Still, it is interesting that no other country seems to have inspired the same level of eagerness. From vaccinated travel lanes (VTLs) to mostly European destinations earlier in the pandemic, to more recent easing of entry requirements to regional getaways like Thailand, Indonesia and Malaysia, no other border reopening has been this widely anticipated.
Even South Korea, which one might think is a must-visit for Singaporeans thanks to the massive popularity of K-pop, K-dramas and Korean food, ranks fairly low on the ISEAS survey. Only 5.9 per cent of Singaporeans list it as their top destination.
Perhaps one of the reasons lies in how Japan is one of the last few countries to loosen entry requirements – and absence makes the heart grow fonder. As of now, China, which used to be Japan’s largest source of tourists, is still largely closed, so there could be a rush to make it there before even more travellers flock to the country.
WHAT MAKES JAPAN SPECIAL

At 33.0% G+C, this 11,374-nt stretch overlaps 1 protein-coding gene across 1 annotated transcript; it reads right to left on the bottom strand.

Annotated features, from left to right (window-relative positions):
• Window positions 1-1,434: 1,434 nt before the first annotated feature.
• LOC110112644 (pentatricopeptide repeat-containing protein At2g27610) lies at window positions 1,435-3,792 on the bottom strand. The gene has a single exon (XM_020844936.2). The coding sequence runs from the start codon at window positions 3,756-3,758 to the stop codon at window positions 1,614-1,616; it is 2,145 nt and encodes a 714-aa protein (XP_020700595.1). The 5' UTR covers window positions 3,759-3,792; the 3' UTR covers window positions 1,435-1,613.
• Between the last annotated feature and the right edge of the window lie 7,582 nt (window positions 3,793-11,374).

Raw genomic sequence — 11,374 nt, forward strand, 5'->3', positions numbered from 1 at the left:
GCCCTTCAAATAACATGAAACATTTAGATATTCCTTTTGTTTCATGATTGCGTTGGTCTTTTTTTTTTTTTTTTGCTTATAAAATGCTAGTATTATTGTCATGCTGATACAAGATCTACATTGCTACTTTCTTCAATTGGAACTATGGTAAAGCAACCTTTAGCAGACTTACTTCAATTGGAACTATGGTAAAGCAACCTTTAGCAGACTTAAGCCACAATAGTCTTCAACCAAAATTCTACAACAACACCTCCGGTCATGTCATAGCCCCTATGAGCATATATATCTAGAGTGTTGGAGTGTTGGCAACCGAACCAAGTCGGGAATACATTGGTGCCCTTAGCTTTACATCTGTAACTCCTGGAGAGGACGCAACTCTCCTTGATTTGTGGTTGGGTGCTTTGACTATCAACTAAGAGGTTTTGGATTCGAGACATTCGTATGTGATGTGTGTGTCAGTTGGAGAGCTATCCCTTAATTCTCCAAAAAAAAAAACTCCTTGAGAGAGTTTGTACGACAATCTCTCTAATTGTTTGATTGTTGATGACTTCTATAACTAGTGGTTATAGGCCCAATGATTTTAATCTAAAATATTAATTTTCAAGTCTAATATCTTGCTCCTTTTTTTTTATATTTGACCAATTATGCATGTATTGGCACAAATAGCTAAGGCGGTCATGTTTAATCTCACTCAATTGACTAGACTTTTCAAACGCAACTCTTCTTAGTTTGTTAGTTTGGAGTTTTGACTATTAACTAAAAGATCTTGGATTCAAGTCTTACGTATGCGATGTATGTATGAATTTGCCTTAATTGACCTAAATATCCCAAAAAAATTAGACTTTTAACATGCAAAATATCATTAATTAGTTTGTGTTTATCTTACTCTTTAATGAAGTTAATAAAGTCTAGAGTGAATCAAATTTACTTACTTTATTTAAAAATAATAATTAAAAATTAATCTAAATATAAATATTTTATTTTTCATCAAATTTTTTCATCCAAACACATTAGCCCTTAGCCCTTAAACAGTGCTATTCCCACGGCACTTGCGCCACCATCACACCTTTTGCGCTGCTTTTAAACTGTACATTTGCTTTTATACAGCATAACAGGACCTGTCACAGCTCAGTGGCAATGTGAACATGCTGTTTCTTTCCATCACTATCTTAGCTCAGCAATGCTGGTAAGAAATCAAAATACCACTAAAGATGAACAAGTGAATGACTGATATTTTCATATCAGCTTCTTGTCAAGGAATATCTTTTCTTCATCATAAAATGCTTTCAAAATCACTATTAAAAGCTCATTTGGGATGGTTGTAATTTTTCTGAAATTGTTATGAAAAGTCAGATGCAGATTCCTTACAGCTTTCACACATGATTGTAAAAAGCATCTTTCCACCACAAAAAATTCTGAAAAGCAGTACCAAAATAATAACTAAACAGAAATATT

But beyond the surface, it is worth noting that since the 80s and 90s, Japan has been masterfully building its soft power by exporting its entertainment like anime and video games, and making its cuisine and brands ubiquitous around the world. For those of us who grew up during that era, it is inevitable that we feel drawn to the country.
Thanks to campaigns targeted at foreign tourists, Japan was among the fastest-growing tourism hotspots pre-pandemic, with 2019 marking its seventh consecutive year of record-high tourist arrivals.
It takes just one trip to Japan to fall in love with its vast range of offerings. There is something for everyone: Foodies wax lyrical about the freshness of Japanese produce and seafood, culture vultures are drawn to its unique festivals and traditions, and nature lovers cannot resist the draw of the country’s stunning landscape from Mount Fuji to the beaches of Okinawa.